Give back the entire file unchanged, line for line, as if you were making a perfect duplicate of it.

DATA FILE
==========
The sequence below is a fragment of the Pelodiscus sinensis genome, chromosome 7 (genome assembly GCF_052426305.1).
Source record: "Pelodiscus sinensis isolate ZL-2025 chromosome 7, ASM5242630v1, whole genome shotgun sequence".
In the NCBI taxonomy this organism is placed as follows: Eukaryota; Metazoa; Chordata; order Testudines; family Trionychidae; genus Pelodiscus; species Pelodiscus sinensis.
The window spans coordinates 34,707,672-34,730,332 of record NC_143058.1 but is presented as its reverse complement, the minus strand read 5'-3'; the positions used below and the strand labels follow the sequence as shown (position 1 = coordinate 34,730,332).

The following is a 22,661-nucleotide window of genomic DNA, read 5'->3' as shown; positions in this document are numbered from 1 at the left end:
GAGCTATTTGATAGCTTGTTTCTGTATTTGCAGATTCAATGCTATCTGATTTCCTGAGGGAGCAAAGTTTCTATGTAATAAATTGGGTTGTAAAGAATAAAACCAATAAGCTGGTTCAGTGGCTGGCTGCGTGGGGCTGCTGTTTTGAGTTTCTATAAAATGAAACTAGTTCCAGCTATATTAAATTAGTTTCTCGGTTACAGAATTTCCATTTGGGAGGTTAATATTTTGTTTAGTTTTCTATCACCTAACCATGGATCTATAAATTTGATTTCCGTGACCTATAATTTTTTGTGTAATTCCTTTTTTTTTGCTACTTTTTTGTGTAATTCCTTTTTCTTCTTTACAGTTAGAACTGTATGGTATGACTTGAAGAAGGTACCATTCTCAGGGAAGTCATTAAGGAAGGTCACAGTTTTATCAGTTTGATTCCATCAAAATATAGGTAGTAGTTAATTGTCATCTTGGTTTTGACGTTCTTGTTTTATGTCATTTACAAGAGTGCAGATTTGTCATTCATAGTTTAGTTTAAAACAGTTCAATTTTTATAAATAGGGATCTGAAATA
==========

The sequence below is a fragment of the Pelodiscus sinensis genome, chromosome 7 (genome assembly GCF_052426305.1).
Source record: "Pelodiscus sinensis isolate ZL-2025 chromosome 7, ASM5242630v1, whole genome shotgun sequence".
In the NCBI taxonomy this organism is placed as follows: Eukaryota; Metazoa; Chordata; order Testudines; family Trionychidae; genus Pelodiscus; species Pelodiscus sinensis.
The window spans coordinates 34,707,672-34,730,332 of record NC_143058.1 but is presented as its reverse complement, the minus strand read 5'-3'; the positions used below and the strand labels follow the sequence as shown (position 1 = coordinate 34,730,332).

The following is a 22,661-nucleotide window of genomic DNA, read 5'->3' as shown; positions in this document are numbered from 1 at the left end:
GAGCTATTTGATAGCTTGTTTCTGTATTTGCAGATTCAATGCTATCTGATTTCCTGAGGGAGCAAAGTTTCTATGTAATAAATTGGGTTGTAAAGAATAAAACCAATAAGCTGGTTCAGTGGCTGGCTGCGTGGGGCTGCTGTTTTGAGTTTCTATAAAATGAAACTAGTTCCAGCTATATTAAATTAGTTTCTCGGTTACAGAATTTCCATTTGGGAGGTTAATATTTTGTTTAGTTTTCTATCACCTAACCATGGATCTATAAATTTGATTTCCGTGACCTATAATTTTTTGTGTAATTCCTTTTTTTTTGCTACTTTTTTGTGTAATTCCTTTTTCTTCTTTACAGTTAGAACTGTATGGTATGACTTGAAGAAGGTACCATTCTCAGGGAAGTCATTAAGGAAGGTCACAGTTTTATCAGTTTGATTCCATCAAAATATAGGTAGTAGTTAATTGTCATCTTGGTTTTGACGTTCTTGTTTTATGTCATTTACAAGAGTGCAGATTTGTCATTCATAGTTTAGTTTAAAACAGTTCAATTTTTATAAATAGGGATCTGAAATA